Battered by COVID-19 pandemic for the last two years, washermen making a living on the banks of the Kollidam river are slowly coming to terms with the harsh situation they are in.
Many are, in fact, leaving the vocation to eke out a living elsewhere. For P. Kannan and his family who have been living on the banks of the Kollidam, near the old bridge, the crisis has caused a financial crisis.
“Our preceding generation washed clothes and dried them along the bank, and we grew up learning the profession. However, remaining in the vocation now is a huge question mark”, Kannan says.
While at least 300 families used to live in the washermen colonies, now less than 100 remain. A washerman charges ₹10 per piece of cloth, and will be able to wash around 100 clothes a day. But, they have to invest more than half of the money they make into buying various products they require for washing, starching and ironing clothes.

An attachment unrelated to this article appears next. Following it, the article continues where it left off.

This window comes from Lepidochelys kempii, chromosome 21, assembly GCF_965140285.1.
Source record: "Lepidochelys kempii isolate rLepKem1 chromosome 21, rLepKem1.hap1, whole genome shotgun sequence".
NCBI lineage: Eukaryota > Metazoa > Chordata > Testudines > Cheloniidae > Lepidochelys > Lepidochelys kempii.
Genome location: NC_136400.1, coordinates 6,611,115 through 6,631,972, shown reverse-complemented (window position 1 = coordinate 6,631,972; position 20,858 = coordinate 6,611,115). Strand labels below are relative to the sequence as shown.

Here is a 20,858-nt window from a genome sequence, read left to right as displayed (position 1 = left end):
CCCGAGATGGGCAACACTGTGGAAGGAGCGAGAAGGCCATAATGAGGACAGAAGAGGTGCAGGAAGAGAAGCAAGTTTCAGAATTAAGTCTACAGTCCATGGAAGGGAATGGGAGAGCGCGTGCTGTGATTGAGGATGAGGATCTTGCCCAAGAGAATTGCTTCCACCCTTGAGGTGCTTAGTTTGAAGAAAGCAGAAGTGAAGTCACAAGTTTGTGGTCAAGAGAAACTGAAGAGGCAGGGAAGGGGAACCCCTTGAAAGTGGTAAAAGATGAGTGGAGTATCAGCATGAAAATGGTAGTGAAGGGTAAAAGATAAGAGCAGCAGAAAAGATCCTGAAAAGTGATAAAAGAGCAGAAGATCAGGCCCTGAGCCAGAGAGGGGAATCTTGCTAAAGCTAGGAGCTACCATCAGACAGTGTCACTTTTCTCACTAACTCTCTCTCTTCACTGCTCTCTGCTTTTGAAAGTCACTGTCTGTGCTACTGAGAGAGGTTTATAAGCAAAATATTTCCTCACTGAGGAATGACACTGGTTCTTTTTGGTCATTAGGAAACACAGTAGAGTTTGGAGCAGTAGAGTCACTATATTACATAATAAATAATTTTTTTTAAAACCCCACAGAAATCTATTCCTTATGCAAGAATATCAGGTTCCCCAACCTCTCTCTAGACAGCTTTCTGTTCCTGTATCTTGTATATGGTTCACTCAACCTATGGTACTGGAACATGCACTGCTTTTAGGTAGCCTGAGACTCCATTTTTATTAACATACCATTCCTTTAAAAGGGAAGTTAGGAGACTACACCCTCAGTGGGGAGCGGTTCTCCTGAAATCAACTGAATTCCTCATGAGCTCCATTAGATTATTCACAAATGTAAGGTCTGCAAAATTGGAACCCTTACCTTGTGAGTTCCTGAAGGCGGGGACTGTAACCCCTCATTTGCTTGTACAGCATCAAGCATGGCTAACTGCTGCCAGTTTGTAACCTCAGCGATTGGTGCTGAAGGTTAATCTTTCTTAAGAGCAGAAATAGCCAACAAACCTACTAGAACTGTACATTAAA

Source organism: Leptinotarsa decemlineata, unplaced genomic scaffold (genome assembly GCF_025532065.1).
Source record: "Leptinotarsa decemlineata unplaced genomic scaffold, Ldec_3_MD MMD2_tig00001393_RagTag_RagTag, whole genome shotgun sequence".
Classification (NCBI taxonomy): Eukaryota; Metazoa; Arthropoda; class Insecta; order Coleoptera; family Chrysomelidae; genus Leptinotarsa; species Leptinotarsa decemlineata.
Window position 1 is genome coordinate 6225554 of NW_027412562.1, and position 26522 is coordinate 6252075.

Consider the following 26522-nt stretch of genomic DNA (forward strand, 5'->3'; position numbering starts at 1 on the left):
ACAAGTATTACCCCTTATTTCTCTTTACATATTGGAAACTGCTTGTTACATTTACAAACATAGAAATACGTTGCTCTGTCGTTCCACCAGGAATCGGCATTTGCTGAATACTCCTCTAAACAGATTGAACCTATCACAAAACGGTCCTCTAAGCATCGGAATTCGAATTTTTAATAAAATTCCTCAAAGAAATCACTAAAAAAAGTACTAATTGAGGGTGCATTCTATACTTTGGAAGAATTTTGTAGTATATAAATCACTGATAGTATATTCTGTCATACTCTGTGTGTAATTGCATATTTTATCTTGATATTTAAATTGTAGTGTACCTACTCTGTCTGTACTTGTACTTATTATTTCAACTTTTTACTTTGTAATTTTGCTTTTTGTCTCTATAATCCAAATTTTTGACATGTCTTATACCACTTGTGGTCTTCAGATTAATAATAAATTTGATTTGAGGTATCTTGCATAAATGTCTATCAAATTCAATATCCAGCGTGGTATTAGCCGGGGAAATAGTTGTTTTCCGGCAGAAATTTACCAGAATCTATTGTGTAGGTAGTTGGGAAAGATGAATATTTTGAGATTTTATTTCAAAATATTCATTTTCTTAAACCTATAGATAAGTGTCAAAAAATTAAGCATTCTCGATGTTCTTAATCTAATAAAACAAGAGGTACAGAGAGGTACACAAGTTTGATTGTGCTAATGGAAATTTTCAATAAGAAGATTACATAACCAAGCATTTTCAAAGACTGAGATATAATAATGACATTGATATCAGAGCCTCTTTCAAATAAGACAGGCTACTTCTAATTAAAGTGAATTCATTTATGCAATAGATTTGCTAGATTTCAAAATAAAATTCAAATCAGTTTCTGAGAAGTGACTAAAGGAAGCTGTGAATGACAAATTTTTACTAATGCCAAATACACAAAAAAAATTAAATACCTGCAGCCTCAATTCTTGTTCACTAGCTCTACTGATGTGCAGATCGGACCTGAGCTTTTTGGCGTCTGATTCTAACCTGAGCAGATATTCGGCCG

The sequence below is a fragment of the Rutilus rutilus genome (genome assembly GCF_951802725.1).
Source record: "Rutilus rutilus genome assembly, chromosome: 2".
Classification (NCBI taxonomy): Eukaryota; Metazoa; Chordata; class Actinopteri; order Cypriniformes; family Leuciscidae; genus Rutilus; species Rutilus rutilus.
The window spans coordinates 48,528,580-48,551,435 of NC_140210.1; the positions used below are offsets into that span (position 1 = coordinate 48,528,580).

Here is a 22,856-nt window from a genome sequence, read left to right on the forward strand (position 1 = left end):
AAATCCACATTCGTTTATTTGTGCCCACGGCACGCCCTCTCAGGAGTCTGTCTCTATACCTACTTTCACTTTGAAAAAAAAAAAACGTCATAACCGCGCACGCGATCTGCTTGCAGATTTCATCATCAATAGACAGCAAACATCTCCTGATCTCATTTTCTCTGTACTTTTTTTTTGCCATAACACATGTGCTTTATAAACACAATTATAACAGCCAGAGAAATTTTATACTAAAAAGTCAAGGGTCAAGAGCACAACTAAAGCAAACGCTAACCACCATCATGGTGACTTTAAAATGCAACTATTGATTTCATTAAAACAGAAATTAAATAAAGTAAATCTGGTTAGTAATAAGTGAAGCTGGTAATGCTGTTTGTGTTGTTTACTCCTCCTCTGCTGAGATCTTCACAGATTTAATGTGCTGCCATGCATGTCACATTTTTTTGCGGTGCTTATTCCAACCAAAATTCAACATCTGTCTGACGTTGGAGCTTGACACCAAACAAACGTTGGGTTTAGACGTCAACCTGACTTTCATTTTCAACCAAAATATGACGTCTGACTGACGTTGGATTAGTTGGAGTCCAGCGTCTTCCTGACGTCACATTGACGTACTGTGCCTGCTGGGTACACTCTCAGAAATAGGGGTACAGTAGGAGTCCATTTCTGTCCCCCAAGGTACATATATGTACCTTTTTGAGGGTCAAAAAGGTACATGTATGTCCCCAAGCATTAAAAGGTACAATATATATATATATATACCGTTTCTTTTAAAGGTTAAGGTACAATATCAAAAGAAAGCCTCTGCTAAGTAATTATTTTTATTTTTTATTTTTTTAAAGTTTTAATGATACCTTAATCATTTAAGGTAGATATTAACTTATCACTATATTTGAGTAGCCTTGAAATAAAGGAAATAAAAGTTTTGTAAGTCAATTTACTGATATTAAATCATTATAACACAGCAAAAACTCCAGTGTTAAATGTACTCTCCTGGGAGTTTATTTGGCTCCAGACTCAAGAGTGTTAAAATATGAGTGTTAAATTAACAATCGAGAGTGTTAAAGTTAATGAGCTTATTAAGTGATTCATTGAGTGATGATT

“We use more than 10 different products, including bleaching powder, soap powder and soap oil, fabric whiteners for washing, starch and also coal for the iron boxes,” Kannan says.
With no orders from hotels and private hospitals that used to provide them with a large chunk of work, they are unable to make ends meet.
“Many do not give us clothes to wash due to lack of business as number of visitors has fallen apparently due to fear of contracting the viral infection,” Kannan’s mother, who also takes part in the business says.
The washermen also complain that contaminated water is let off into the river, due to which they are contracting infections. “I had a skin infection on both my legs. I had to spend nearly ₹1,000 on hospital bills. But I have to continue to feed my family and have to return to work,” Kannan says. The government, too, has paid no heed to their woes.
The washermen lament that they have not received any solatium from the government for the losses incurred.
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